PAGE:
Some things have become automatic; cornering has not. I can't get past thinking the rear tire is going to slide out at any moment.

That big rock in the road...oh my!!

Unknown said...


since your comments on Chris's site I was thinking more about your instructional videos. Imagine a camera strapped to your handlebars and you are rolling throught the twisties and encounter rocks on the road. We will be able to see your quick maneuver through the rock field, or pot holes missed. You don't have to stop in the left turn lane, just let the video roll and we will see what you are talking about with that car cutting in at the last minute, or the Prius who cut you off . . .

the possibilites are unlimited

bobskoot: wet coast scootin

Young Dai said...

As an example of a trainer doing that on youtube is Nigel Bowers who is posting as Advancedbiker.

He is an ex Police motorcyclist and trainer, who has created a second life offering one on one, on the road training in Roadcraft techniques.

His videos include the commentary he is giving to his trainee via bike to bike comms.

The accent is from the North Midlands area of England known as the Black Country,

Unknown said...

Mr Irondad:

Oregon has the worst roads . . .

bobskoot: wet coast scootin

Kelsey said...

Great post! I generally tell people to alternate between looking right in front of them, 10 yards ahead, and 50 yards ahead.

Also, I have a question for you since you’re a motorcycle instructor:

I have a full year’s experience riding motorcycles in Korea (where red lights are yield signs and stop signs don't even exist, etc), and riding a sidecar motorcycle is, from the limited experience I have driving it around this area, extremely different from riding a solo bike. Would it be at all beneficial for me to take the beginner’s riding class or should I just get a learner’s permit and use the time to work on improving my sidecar skills, since the only bike I have is a Ural?

Sojourner's Moto Tales said...

Excellent safety reminders. This is the material covered extremely well in _Riding in the Zone_. It's always good to have reinforcing information to bring home the important matters. Thanks.

irondad said...


Good advice on all counts!


Thanks for the reminder to look for the equipment itself. As to the deer, I've actually had bucks charge me during rutting season. As if I look like a doe in heat?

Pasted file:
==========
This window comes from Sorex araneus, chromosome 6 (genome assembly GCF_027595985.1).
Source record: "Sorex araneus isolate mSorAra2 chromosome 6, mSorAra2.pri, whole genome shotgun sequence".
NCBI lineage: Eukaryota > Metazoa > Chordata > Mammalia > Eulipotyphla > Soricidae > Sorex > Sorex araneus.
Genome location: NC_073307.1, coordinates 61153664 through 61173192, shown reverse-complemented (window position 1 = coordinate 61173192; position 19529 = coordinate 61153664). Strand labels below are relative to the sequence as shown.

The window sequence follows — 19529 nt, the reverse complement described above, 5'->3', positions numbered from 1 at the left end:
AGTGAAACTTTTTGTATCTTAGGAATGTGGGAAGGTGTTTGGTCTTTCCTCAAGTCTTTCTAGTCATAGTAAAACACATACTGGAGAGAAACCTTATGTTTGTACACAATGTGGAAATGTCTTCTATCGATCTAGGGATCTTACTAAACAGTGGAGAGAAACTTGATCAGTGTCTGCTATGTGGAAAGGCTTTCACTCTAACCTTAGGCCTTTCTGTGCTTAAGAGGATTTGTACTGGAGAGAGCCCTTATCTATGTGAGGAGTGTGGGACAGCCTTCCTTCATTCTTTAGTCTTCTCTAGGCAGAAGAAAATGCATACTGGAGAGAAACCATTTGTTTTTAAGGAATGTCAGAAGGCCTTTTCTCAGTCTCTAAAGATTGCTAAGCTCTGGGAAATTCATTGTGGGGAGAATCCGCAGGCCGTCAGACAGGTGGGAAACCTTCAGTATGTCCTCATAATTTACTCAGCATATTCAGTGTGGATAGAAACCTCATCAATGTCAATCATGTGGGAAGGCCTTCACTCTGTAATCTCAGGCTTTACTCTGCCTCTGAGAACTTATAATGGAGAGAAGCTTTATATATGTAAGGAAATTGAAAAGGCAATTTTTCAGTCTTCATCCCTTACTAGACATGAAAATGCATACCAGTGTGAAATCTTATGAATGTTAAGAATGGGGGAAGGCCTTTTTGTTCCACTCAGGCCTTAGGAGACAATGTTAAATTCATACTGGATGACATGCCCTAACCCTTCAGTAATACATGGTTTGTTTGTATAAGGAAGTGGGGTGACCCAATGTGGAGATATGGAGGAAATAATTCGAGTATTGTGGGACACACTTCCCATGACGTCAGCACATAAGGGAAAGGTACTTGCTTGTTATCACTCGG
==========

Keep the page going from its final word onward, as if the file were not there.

That's something to keep in mind. Often we have to react for ourselves and the oblivious person behind us. Who knew riding would be so much work?

Take care,


irondad said...

Big Betty,

I took a gander at your blog. It will be interesting to follow your progress. Thank you for commenting and I'm so pleased you found something useful here. It does get better!


I hate the sand in curves. When it gets icy here, tons of it are put down. Well, more like small gravel. It really puts a damper on corners. Thank you for dropping by. Hang in there, it will all clear up at some point!


Thank you for the timely reminder. Riding in a group still means that everyone is responsible for their own ride. It's too easy to fixate on the bike ahead and miss everything else.

Take care,


irondad said...


Like anything else, keep doing what you need to do. Eventually it becomes second nature and you wonder how you ever did without it!

Time and miles will make you trust the rear tire to stick. Then, watch out! Here comes Taz.


Sounds like a great idea. I only wonder if people will actually be interested?

Young Dai,

I will have to check that out. Thank you for bringing it to my attention!

Take care,


irondad said...


You have the mechanics of riding down. So taking the beginner's class might be reinventing the wheel for you.

Is there a sidecar course? What would be the best is a course like this.

They teach sidecar skills as well as advanced mental strategies. The mental skills are the most important by far.


Being compared to Ken Condon isn't all bad! Sometimes it's the failure of the basics that get riders into trouble.

Take care,


dave said...

for those without enough training and or experience this could be a real problem. for those who think of themselves as having a justifiably high sense of their skills this could be much, much worse. No matter the skill level the street is not a controlled environment like a racetrack and to believe that one has the skills to ride otherwise is to put oneself and others at risk.